The complexity, wickedness, and ambiguity of Diversity, Equity, and inclusion
Social issues' become increasingly complex as the world becomes more connected—the quantity of information and the accelerated transformation in the ever more globalized world. The rapid speed of change challenges our ability as humans to address the environment's complexity. The increase in complexity requires more acknowledgement across various communities.
Human societies and social issues are complex and difficult to understand nor resolve. Thus, it is essential to understand the entanglement of social matters' challenges and possibilities; such as leading diversity, equity, and inclusion (DEI) transformation. In my leadership course for sustainable change, I ran into a familiar concept that describes this complexity of leadership and management in the contexts of DEI. Over the last few decades, the notion of wicked problems has been used to describe and explain various intricate societal and organizational issues. These have often been related to social issues and social policy, such as social exclusion. The concept of wicked problems identifies ten essential characteristics to be aware of when resolving complex social issues. (Rittel & Webber 1973; Weber & Khademian 2008). Below you can find a table highlighting these ten characteristics.
1. There is no definitive formulation of a wicked problem. Different approaches to the problem see it differently. Other proposed solutions reflect the fact that it is defined differently.
2. There is a 'no stopping rule'. Unlike in an experiment where you can stop natural processes and control variables, you cannot step outside a wicked problem or prevent it from contemplating an approach to answering it. Things keep changing as policymakers are trying to formulate their answers.
3. Solutions are not true or false. There is no right answer, and no-one is in the position to tell the correct answer. The many stakeholders focus on whether proposed solutions are ones they like from their point of view.
4. There is no test of whether a solution will work or has worked. After an answer is tried, the intervention's complex and unpredictable ramifications will change the context so that the problem is now different.
5. Every solution is a 'one-shot operation'. There can be no gradual learning by trial and error because each intervention irreversibly changes the problem.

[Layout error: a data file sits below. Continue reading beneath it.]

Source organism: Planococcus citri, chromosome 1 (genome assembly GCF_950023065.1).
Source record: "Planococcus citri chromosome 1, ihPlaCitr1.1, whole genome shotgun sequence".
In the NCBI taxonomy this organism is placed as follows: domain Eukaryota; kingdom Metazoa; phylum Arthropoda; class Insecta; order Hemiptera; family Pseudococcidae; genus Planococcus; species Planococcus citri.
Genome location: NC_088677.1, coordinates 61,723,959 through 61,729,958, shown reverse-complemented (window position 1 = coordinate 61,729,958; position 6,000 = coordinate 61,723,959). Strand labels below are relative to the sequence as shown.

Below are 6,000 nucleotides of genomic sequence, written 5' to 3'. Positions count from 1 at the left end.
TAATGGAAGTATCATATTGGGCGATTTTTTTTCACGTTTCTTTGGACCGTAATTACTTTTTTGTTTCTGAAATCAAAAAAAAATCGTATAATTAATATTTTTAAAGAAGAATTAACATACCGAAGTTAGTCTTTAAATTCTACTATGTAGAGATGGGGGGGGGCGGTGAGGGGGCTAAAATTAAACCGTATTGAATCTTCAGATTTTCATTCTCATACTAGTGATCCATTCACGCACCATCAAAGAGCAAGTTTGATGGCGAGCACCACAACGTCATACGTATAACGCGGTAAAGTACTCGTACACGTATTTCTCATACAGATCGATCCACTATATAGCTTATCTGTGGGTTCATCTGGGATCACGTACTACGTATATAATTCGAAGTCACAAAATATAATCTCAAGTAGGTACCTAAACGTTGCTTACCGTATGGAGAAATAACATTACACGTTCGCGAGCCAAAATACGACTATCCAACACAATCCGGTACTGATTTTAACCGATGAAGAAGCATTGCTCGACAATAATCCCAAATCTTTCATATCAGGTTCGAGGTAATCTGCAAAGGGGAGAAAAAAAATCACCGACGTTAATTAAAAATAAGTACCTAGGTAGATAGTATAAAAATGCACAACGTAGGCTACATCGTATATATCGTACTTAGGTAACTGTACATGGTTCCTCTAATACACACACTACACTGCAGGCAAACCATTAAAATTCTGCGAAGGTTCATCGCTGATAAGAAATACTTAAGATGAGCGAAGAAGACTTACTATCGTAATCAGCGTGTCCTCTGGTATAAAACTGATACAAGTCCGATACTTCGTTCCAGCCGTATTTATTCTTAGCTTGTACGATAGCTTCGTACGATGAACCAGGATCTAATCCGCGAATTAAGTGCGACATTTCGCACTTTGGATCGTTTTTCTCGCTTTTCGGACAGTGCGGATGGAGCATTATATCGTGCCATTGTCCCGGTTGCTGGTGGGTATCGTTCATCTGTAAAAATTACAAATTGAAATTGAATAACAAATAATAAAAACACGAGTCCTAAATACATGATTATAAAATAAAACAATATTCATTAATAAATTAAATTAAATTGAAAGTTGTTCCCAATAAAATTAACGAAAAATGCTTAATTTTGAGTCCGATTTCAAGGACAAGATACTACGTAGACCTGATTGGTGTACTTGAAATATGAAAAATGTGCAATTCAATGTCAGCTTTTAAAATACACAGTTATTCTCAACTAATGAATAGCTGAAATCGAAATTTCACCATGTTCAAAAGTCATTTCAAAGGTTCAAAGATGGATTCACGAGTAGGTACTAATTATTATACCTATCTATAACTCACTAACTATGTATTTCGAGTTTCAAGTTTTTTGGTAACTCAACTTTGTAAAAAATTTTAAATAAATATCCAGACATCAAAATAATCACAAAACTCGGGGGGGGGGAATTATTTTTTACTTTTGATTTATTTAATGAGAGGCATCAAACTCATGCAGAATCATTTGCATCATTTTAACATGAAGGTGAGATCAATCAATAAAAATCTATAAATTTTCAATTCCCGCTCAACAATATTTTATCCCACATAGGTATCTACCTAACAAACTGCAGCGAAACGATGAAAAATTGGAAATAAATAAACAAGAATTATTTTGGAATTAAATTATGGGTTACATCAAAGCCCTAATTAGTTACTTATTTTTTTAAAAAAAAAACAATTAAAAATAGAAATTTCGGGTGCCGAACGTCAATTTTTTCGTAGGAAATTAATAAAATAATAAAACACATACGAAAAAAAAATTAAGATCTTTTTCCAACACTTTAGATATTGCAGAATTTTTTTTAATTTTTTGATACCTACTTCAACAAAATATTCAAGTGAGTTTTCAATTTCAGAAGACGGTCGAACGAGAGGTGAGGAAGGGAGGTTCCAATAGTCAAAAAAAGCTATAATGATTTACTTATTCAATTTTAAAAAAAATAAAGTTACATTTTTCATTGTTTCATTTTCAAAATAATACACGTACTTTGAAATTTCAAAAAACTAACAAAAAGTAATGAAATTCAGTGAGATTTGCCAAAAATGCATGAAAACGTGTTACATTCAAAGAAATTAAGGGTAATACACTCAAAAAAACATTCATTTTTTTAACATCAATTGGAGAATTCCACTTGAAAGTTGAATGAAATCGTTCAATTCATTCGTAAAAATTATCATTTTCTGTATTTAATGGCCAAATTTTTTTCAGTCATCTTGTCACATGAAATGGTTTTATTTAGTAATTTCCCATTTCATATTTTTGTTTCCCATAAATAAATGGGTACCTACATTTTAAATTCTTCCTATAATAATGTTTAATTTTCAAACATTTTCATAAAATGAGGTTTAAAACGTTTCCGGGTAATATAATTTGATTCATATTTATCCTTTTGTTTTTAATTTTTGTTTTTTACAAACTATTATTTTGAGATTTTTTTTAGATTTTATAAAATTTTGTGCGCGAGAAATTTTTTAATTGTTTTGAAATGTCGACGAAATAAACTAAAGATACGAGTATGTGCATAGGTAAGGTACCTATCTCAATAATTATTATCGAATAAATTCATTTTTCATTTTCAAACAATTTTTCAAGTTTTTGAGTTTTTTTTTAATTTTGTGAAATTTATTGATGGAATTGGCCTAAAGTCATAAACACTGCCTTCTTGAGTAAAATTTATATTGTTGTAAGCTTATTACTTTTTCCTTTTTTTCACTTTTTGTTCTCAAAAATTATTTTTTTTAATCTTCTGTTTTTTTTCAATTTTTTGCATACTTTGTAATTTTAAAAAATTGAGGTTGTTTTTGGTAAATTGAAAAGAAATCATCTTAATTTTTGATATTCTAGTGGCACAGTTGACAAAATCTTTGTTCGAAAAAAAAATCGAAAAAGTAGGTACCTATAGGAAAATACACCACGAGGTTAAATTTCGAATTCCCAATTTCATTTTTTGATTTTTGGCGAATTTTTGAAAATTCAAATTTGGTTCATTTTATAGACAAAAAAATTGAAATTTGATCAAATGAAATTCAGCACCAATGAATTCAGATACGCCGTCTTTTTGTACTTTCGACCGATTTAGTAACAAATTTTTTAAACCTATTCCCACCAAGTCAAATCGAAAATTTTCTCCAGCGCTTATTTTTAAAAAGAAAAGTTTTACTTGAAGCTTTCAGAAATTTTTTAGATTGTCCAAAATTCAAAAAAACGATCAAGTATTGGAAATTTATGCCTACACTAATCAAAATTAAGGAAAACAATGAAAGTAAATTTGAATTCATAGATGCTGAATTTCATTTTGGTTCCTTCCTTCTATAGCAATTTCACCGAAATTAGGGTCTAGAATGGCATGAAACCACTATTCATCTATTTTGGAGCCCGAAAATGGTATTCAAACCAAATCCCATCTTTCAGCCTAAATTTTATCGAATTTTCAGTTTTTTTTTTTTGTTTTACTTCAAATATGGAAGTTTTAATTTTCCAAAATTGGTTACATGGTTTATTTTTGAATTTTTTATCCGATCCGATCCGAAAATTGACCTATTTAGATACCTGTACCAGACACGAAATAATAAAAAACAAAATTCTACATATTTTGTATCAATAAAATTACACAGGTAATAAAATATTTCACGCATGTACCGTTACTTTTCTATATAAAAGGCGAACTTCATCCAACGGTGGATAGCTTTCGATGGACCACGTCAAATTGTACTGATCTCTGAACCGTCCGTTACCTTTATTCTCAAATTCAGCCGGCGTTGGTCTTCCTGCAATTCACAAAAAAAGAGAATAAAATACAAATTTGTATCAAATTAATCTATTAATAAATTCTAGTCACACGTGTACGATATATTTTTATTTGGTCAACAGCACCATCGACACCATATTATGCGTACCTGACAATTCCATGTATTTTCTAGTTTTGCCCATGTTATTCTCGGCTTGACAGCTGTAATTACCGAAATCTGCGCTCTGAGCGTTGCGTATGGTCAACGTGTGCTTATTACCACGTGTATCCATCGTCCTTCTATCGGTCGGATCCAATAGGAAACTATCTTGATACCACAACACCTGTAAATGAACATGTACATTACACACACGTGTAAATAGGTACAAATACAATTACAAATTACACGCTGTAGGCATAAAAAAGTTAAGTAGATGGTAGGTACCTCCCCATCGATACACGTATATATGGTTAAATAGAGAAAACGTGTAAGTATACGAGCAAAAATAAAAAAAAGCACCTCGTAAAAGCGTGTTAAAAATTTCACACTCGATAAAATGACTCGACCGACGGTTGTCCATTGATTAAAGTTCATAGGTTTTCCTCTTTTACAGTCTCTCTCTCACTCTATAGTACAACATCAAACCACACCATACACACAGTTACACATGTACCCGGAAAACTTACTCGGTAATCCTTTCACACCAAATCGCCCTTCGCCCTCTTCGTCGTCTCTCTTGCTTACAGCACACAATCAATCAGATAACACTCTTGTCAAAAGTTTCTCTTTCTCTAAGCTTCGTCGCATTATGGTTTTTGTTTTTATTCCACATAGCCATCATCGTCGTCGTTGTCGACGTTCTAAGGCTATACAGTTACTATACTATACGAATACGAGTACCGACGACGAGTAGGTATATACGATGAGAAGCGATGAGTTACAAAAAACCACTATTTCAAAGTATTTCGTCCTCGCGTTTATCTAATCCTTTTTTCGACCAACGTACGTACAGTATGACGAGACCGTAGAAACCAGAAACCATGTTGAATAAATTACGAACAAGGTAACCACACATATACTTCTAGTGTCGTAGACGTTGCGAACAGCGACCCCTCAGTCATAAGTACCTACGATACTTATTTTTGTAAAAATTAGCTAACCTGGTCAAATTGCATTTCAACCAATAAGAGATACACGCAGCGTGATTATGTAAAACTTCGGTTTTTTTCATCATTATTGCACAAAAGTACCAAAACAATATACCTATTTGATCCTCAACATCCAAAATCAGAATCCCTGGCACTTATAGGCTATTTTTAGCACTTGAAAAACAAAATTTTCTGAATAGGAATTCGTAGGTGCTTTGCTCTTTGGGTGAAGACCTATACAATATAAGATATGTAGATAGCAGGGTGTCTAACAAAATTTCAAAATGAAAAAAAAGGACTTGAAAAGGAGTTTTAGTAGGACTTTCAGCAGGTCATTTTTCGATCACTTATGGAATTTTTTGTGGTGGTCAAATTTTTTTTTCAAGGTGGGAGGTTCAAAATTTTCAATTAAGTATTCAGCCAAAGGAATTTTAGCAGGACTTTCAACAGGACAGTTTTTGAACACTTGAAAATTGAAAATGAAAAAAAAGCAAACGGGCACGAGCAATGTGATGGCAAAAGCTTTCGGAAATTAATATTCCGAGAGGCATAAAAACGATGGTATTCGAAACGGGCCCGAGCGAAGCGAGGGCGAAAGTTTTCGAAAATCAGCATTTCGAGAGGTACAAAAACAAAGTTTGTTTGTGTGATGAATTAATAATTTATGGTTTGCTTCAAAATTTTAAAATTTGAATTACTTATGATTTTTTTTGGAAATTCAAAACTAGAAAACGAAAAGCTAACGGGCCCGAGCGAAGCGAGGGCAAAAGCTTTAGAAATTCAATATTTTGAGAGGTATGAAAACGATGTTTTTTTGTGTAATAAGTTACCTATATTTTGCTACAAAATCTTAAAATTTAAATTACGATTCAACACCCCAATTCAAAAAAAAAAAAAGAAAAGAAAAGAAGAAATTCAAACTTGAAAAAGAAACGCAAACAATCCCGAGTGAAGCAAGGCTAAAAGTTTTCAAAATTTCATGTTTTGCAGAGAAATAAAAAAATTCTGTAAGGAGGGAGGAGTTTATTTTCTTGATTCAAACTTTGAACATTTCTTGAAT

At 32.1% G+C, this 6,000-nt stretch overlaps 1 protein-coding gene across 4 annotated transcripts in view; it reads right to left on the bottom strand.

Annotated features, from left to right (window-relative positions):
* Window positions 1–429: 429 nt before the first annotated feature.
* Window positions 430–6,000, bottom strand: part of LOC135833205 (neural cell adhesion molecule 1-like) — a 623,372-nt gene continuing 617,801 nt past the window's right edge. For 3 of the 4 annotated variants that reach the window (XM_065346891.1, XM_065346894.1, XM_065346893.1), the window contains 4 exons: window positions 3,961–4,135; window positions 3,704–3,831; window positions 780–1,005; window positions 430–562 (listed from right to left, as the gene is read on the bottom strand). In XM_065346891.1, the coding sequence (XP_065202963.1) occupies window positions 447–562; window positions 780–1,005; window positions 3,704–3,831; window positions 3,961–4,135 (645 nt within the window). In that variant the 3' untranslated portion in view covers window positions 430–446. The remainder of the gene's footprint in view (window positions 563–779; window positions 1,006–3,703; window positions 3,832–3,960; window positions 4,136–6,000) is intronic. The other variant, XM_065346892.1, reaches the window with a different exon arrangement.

6. There is no comprehensive list of possible solutions.
7. Each wicked problem is unique so that it is hard to learn from previous issues because they were different in significant ways.
8. A wicked problem is itself a symptom of other issues. Incremental solutions run the risk of not addressing the underlying problem.
9. There is a choice about how to see the problem, but how we know the issue determines which type of solution we will apply.
10. Wicked societal problems affect real people, so one cannot conduct experiments to see what works without having tangible effects on people's lives.
The ten original characteristics of wicked problems (Rittel & Webber 1973)
”If someone claims to know a magic trick to solve them, they are most likely wrong.”
Almost all problems in our current socio-ecological systems, e.g., social matters, sustainability, inequality etc. can be defined as wicked problems. This means that there are no easy solutions, and if someone claims to know a magic trick to solve them, they are most likely wrong.
The recognition of wicked problems also means that the decision-makers are not necessarily inefficient if issues have not been solved – they are ultimately unsolvable. This does not mean we should lose hope, but it means learning to live and cope with the wicked problems. They need constant attention, monitoring, management and solution attempts, and this work needs to be collaborative and interdisciplinary. There are no definitive resolutions or outcomes; they seem to follow some pattern yet remain unpredictable. Dealing with complex, wicked problems is about the practice of understanding and managing ambiguity. When managing problem wickedness in health and social care, the focus should be on networks and collaborative governance rather than hierarchies and authoritarian leadership. Different kinds of wicked problems require different types of responses. Wicked problems are virtually a never-ending process. Thus, we should start work now.
DEI requires constant attention, monitoring, management and solution attempts, and this work needs to be collaborative and interdisciplinary.
I hope that after reading this article, we can all accept our lack of knowledge and understand that addressing DEI in the business environment requires the adoption of a complex and unique approach designed through an adaptive process of collective learning, exploration, and experimentation. Hence, let's create a collaborative effort to discover the opportunities in diversity, equity, and inclusion in your operation context together with a holistic mindset of creating something unique and daring.
Addressing DEI in the business environment requires the adoption of a complex and unique approach designed through an adaptive process of collective learning, exploration, and experimentation.
Rittel, H. W. J. & Webber, M. M. (1973). Dilemmas in a general theory of planning. Policy Sciences, 4, 155–169.
Xiang, W. N. (2013). Working with wicked problems in socio-ecological systems: Awareness, acceptance, and adaptation. Landscape and Urban Planning, (110), 1–4.
Raisio, H., Puustinen, A., & Vartiainen, P., (2018). The Concept of wicked problems : improving the understanding of managing problem wickedness in health and social care. In: Thomas, W., Hujala, A., Laulainen, S., & McMurray, R., (eds). The Management of Wicked Problems in Health and Social Care. Routledge, Taylor & Francis Group. https://doi.org/10.4324/9781315102597